I Made a Stained Glass Star!

So I’ve been thinking about my next stained glass project ever since finishing my spider web last month. However, I haven’t had any time for stained glassing.  Until today!  They let us out of work 3 hours early [woohoo!], and since I’m not traveling for Thanksgiving [thank god] I headed down to my basement workshop the minute I got home.  I already knew what I wanted to make, because I saw it hanging in a window last week while I was out walking:  a glass star cut from one piece of glass.  I figured I could cut it out, foil the outer edges, solder them, attach a loop at the top for hanging, and be done.  But nothing related to DIY is ever as easy as it seems.

I started by unwrapping the colored glass pieces I bought 2 months ago at Shards in Peabody, MA, which included a blue piece, a purple piece, a green piece, and a red piece.  I decided to start with blue.  I sketched a freehand star onto the glass with a sharpie, then tried to cut it:

228a        228b

D’oh!  I tried cutting it again, and the same thing happened.  That’s when I ran upstairs and googled “cutting a star out of glass” and realized it’s not possible.  At least without a laser cutting machine.  You have to cut at least 5 pieces of glass and solder them together.  So I googled “star pattern” and found one I liked.  I loaded it into paint shop and drew cutting lines:

228c2        228d

I cut the pattern into 5 pieces, traced each piece onto the blue glass, and cut them:

228e        228f

I used my glass grinder to smooth down a few rough edges then foiled each piece:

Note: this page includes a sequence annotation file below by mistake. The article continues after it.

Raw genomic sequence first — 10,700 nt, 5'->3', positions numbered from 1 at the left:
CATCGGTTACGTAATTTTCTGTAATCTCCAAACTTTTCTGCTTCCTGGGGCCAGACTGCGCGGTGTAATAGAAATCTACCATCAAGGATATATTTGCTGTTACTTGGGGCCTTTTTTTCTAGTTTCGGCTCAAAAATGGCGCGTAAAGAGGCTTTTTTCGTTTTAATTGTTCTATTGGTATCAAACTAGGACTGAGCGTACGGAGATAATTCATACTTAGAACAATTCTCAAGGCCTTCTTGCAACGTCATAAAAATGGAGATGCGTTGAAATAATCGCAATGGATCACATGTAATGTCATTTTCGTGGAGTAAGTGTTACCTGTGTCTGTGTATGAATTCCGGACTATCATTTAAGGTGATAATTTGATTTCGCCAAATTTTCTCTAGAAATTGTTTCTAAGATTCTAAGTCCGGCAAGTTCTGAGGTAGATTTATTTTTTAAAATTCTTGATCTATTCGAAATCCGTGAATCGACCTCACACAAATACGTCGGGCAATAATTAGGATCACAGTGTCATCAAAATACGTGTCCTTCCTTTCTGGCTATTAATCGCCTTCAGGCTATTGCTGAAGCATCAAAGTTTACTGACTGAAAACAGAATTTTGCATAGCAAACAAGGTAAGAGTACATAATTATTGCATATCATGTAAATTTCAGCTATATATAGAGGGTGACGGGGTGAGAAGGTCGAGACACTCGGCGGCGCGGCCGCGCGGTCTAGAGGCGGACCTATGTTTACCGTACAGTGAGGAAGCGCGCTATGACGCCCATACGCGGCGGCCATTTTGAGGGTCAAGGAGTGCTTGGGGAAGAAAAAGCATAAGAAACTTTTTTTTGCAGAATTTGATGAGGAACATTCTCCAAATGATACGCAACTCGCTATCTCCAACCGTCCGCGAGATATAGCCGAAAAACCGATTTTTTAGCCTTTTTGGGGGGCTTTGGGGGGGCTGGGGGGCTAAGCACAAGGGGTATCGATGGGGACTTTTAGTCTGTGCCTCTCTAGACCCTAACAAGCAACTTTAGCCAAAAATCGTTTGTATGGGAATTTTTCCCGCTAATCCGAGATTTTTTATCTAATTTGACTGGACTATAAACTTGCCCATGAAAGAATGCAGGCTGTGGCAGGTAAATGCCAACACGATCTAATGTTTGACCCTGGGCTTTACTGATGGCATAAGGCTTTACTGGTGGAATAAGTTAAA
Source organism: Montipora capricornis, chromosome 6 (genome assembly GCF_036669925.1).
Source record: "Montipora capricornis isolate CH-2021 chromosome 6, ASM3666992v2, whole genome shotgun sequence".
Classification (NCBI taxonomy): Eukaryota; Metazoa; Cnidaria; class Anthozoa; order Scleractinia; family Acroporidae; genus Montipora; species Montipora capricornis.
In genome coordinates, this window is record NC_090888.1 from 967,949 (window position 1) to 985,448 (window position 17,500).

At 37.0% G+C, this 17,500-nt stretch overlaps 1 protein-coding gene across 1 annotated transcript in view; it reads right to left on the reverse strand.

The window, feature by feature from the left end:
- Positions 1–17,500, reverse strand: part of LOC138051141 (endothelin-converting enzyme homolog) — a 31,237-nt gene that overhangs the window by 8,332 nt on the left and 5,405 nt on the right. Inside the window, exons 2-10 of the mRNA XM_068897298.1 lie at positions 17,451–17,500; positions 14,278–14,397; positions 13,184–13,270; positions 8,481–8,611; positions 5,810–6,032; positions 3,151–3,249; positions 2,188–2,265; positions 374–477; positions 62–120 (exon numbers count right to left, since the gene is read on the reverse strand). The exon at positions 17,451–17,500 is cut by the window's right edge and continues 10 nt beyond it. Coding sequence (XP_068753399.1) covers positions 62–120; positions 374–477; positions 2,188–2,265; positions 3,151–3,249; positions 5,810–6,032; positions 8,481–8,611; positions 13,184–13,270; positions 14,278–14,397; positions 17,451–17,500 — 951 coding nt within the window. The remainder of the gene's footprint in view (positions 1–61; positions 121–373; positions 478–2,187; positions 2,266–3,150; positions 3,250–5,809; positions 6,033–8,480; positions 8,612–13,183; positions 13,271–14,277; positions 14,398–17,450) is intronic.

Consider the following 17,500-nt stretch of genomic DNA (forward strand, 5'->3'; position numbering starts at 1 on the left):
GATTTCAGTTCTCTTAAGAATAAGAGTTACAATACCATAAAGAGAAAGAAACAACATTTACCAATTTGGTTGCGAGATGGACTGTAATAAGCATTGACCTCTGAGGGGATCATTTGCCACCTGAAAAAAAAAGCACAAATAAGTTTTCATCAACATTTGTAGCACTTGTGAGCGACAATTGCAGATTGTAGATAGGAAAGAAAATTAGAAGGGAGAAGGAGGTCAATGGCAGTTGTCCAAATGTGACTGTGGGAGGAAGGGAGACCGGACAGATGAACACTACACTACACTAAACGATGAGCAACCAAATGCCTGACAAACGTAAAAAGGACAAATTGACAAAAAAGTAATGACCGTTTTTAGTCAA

228g        228h

Before soldering the star, I wanted to [finally] attach hanging hooks to my spider web.  I read how to do it, but it was still quite tricky.  I fashioned 2 hooks out of copper wire for the spider web [one for each side], and also created a loop for the star:

228i        228j

Then I got my soldering iron out and the “flux”, which is greasy liquid you have to paint onto anything you’re soldering so the solder adheres to the copper [or lead]:

228k        228l

I figured out VERY quickly that a copper hook heats up to psychotic temperatures within 2 seconds of being touched by a soldering iron.  Needle nosed pliers became imperative:


I wedged the spider web on it’s edge between 2 pieces of wood and soldered the hook onto the side:


I flipped it over and soldered a hook on the other side, then hung it in the living room window – it’s so nice to finally have it hanging up!!!


Then it was back down to the basement to solder the star together.  I started with the 5 central seams, flipped it over and did the seams on the back side, then wedged it between the wood and soldered each edge, finishing by attaching the hook on top:

228p        228q

Solder is really crazy/cool stuff!  A bunch of it dripped and fell onto my workbench, but it didn’t stick – once it cooled I could pick it up and move it around:

228r        228s

A few drops fell onto the floor and thankfully missed my foot.  I’m guessing that wouldn’t feel very good…

I hung the star in the living room window.  I can’t believe that in just 2½ hours I went from raw glass to finished star!!!

228t        228u

I’ll end this post with some cute pictures of the rats eating whipped cream.  They LOVE whipped cream!

228x        228v


(Visited 630 times, 1 visits today)


  1. I like the way that you hung up your stained glass spider web. This seems like a great way to hang up a project that I am working on right now, so thank you for describing how you did it. Your star is pretty cool, do you have any ideas of good places to buy glass? I have been wanting to find more and cooler color options.

  2. I like this even better than the web. Really love the color. A friend of mine made me a stained glass box with a 3D top of sorts. https://charlieandjo.wordpress.com/2012/05/13/mothers-favorite-flower/ Jo @ Let’s Face the Music

    • Love the box! I will have to attempt something like that someday! I love the color of the star, too. I am hoping to make a few more in different colors.

  3. Be careful that the weight of the spider web does not pull the fpoil away from the glass at the hooks. The star looks awesome. Now make it 3D

  4. Wow Alison, trial and error certainly works – and both your spider web and your star look gorgeous in your windows. Great job!

Leave a Reply